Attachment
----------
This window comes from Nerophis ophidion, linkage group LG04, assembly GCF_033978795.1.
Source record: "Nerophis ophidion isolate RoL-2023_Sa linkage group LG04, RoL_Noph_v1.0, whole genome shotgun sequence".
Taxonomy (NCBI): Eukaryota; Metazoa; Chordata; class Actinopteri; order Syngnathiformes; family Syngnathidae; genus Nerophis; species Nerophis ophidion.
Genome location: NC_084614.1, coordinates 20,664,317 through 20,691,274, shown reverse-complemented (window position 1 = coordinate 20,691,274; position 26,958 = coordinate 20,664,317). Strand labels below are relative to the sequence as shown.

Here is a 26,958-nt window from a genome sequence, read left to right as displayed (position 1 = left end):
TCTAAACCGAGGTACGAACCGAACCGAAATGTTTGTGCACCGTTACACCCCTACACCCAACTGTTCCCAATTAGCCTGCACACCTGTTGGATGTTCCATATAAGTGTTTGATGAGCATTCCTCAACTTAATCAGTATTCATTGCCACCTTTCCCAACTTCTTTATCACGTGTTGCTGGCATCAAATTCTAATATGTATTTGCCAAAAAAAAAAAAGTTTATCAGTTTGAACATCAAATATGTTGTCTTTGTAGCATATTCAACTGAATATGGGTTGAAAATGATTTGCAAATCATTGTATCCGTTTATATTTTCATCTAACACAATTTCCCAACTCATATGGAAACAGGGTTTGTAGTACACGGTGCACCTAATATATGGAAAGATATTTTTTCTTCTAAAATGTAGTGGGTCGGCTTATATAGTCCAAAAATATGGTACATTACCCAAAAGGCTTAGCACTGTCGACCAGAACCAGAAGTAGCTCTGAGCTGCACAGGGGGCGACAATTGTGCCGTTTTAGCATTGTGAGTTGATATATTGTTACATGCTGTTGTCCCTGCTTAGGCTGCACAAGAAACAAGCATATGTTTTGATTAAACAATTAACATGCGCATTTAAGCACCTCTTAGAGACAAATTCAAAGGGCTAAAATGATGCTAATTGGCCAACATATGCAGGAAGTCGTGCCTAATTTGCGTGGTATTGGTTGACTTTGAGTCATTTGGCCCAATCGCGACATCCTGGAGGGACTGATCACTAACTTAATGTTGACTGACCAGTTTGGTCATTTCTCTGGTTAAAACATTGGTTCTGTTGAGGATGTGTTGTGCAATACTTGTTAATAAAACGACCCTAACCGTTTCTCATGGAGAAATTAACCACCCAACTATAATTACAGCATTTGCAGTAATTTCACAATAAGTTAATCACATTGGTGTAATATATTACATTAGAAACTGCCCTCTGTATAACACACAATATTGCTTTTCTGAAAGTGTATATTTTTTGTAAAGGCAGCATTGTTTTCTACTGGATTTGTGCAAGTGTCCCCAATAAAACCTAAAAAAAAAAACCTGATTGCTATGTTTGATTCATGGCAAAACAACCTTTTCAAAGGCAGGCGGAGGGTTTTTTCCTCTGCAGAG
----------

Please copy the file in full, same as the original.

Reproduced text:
This window comes from Nerophis ophidion, linkage group LG04, assembly GCF_033978795.1.
Source record: "Nerophis ophidion isolate RoL-2023_Sa linkage group LG04, RoL_Noph_v1.0, whole genome shotgun sequence".
Taxonomy (NCBI): Eukaryota; Metazoa; Chordata; class Actinopteri; order Syngnathiformes; family Syngnathidae; genus Nerophis; species Nerophis ophidion.
Genome location: NC_084614.1, coordinates 20,664,317 through 20,691,274, shown reverse-complemented (window position 1 = coordinate 20,691,274; position 26,958 = coordinate 20,664,317). Strand labels below are relative to the sequence as shown.

Here is a 26,958-nt window from a genome sequence, read left to right as displayed (position 1 = left end):
TCTAAACCGAGGTACGAACCGAACCGAAATGTTTGTGCACCGTTACACCCCTACACCCAACTGTTCCCAATTAGCCTGCACACCTGTTGGATGTTCCATATAAGTGTTTGATGAGCATTCCTCAACTTAATCAGTATTCATTGCCACCTTTCCCAACTTCTTTATCACGTGTTGCTGGCATCAAATTCTAATATGTATTTGCCAAAAAAAAAAAAGTTTATCAGTTTGAACATCAAATATGTTGTCTTTGTAGCATATTCAACTGAATATGGGTTGAAAATGATTTGCAAATCATTGTATCCGTTTATATTTTCATCTAACACAATTTCCCAACTCATATGGAAACAGGGTTTGTAGTACACGGTGCACCTAATATATGGAAAGATATTTTTTCTTCTAAAATGTAGTGGGTCGGCTTATATAGTCCAAAAATATGGTACATTACCCAAAAGGCTTAGCACTGTCGACCAGAACCAGAAGTAGCTCTGAGCTGCACAGGGGGCGACAATTGTGCCGTTTTAGCATTGTGAGTTGATATATTGTTACATGCTGTTGTCCCTGCTTAGGCTGCACAAGAAACAAGCATATGTTTTGATTAAACAATTAACATGCGCATTTAAGCACCTCTTAGAGACAAATTCAAAGGGCTAAAATGATGCTAATTGGCCAACATATGCAGGAAGTCGTGCCTAATTTGCGTGGTATTGGTTGACTTTGAGTCATTTGGCCCAATCGCGACATCCTGGAGGGACTGATCACTAACTTAATGTTGACTGACCAGTTTGGTCATTTCTCTGGTTAAAACATTGGTTCTGTTGAGGATGTGTTGTGCAATACTTGTTAATAAAACGACCCTAACCGTTTCTCATGGAGAAATTAACCACCCAACTATAATTACAGCATTTGCAGTAATTTCACAATAAGTTAATCACATTGGTGTAATATATTACATTAGAAACTGCCCTCTGTATAACACACAATATTGCTTTTCTGAAAGTGTATATTTTTTGTAAAGGCAGCATTGTTTTCTACTGGATTTGTGCAAGTGTCCCCAATAAAACCTAAAAAAAAAAACCTGATTGCTATGTTTGATTCATGGCAAAACAACCTTTTCAAAGGCAGGCGGAGGGTTTTTTCCTCTGCAGAG